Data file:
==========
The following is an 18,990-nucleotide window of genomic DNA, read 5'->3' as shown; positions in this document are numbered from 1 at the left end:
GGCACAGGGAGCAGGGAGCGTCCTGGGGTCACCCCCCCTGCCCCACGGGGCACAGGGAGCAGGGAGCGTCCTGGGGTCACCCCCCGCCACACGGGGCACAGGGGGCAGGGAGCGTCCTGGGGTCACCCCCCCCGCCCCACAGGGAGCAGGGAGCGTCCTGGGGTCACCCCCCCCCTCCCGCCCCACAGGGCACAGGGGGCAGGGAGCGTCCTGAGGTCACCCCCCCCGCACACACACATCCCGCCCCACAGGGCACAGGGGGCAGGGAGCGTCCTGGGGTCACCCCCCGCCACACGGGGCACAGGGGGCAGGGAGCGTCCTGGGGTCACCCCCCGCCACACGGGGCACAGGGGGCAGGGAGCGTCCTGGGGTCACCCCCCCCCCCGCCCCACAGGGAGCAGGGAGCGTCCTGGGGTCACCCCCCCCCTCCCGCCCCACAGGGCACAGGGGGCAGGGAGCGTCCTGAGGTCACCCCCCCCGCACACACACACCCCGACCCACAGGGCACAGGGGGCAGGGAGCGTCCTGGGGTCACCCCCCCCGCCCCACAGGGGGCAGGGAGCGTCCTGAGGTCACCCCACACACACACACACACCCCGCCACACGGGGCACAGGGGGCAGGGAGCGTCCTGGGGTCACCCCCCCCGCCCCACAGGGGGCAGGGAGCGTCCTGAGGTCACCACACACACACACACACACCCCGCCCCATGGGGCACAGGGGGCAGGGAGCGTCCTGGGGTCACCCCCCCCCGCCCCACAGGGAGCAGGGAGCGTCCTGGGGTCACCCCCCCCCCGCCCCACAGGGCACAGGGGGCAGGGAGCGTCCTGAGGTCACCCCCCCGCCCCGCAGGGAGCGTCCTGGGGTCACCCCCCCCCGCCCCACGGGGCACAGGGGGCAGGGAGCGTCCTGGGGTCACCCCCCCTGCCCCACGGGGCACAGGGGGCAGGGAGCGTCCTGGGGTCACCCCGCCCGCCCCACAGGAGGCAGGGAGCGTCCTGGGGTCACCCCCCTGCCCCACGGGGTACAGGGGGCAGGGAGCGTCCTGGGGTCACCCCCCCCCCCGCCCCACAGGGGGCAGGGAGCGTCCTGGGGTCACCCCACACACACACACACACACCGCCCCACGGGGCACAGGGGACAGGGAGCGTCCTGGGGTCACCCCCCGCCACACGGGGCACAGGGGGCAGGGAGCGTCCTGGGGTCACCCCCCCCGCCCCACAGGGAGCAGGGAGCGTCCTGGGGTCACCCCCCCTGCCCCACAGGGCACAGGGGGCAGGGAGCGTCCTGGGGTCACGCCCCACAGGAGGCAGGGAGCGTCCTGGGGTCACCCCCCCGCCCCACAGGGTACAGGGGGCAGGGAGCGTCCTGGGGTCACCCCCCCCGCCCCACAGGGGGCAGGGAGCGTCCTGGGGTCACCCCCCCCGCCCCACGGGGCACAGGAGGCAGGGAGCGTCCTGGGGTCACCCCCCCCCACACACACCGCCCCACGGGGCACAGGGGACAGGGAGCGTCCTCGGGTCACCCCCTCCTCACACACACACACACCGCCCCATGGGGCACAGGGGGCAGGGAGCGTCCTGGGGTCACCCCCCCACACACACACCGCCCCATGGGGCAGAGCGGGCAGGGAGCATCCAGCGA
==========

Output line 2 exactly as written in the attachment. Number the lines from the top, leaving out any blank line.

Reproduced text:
GGCACAGGGAGCAGGGAGCGTCCTGGGGTCACCCCCCCTGCCCCACGGGGCACAGGGAGCAGGGAGCGTCCTGGGGTCACCCCCCGCCACACGGGGCACAGGGGGCAGGGAGCGTCCTGGGGTCACCCCCCCCGCCCCACAGGGAGCAGGGAGCGTCCTGGGGTCACCCCCCCCCTCCCGCCCCACAGGGCACAGGGGGCAGGGAGCGTCCTGAGGTCACCCCCCCCGCACACACACATCCCGCCCCACAGGGCACAGGGGGCAGGGAGCGTCCTGGGGTCACCCCCCGCCACACGGGGCACAGGGGGCAGGGAGCGTCCTGGGGTCACCCCCCGCCACACGGGGCACAGGGGGCAGGGAGCGTCCTGGGGTCACCCCCCCCCCCGCCCCACAGGGAGCAGGGAGCGTCCTGGGGTCACCCCCCCCCTCCCGCCCCACAGGGCACAGGGGGCAGGGAGCGTCCTGAGGTCACCCCCCCCGCACACACACACCCCGACCCACAGGGCACAGGGGGCAGGGAGCGTCCTGGGGTCACCCCCCCCGCCCCACAGGGGGCAGGGAGCGTCCTGAGGTCACCCCACACACACACACACACCCCGCCACACGGGGCACAGGGGGCAGGGAGCGTCCTGGGGTCACCCCCCCCGCCCCACAGGGGGCAGGGAGCGTCCTGAGGTCACCACACACACACACACACACCCCGCCCCATGGGGCACAGGGGGCAGGGAGCGTCCTGGGGTCACCCCCCCCCGCCCCACAGGGAGCAGGGAGCGTCCTGGGGTCACCCCCCCCCCGCCCCACAGGGCACAGGGGGCAGGGAGCGTCCTGAGGTCACCCCCCCGCCCCGCAGGGAGCGTCCTGGGGTCACCCCCCCCCGCCCCACGGGGCACAGGGGGCAGGGAGCGTCCTGGGGTCACCCCCCCTGCCCCACGGGGCACAGGGGGCAGGGAGCGTCCTGGGGTCACCCCGCCCGCCCCACAGGAGGCAGGGAGCGTCCTGGGGTCACCCCCCTGCCCCACGGGGTACAGGGGGCAGGGAGCGTCCTGGGGTCACCCCCCCCCCCGCCCCACAGGGGGCAGGGAGCGTCCTGGGGTCACCCCACACACACACACACACACCGCCCCACGGGGCACAGGGGACAGGGAGCGTCCTGGGGTCACCCCCCGCCACACGGGGCACAGGGGGCAGGGAGCGTCCTGGGGTCACCCCCCCCGCCCCACAGGGAGCAGGGAGCGTCCTGGGGTCACCCCCCCTGCCCCACAGGGCACAGGGGGCAGGGAGCGTCCTGGGGTCACGCCCCACAGGAGGCAGGGAGCGTCCTGGGGTCACCCCCCCGCCCCACAGGGTACAGGGGGCAGGGAGCGTCCTGGGGTCACCCCCCCCGCCCCACAGGGGGCAGGGAGCGTCCTGGGGTCACCCCCCCCGCCCCACGGGGCACAGGAGGCAGGGAGCGTCCTGGGGTCACCCCCCCCCACACACACCGCCCCACGGGGCACAGGGGACAGGGAGCGTCCTCGGGTCACCCCCTCCTCACACACACACACACCGCCCCATGGGGCACAGGGGGCAGGGAGCGTCCTGGGGTCACCCCCCCACACACACACCGCCCCATGGGGCAGAGCGGGCAGGGAGCATCCAGCGA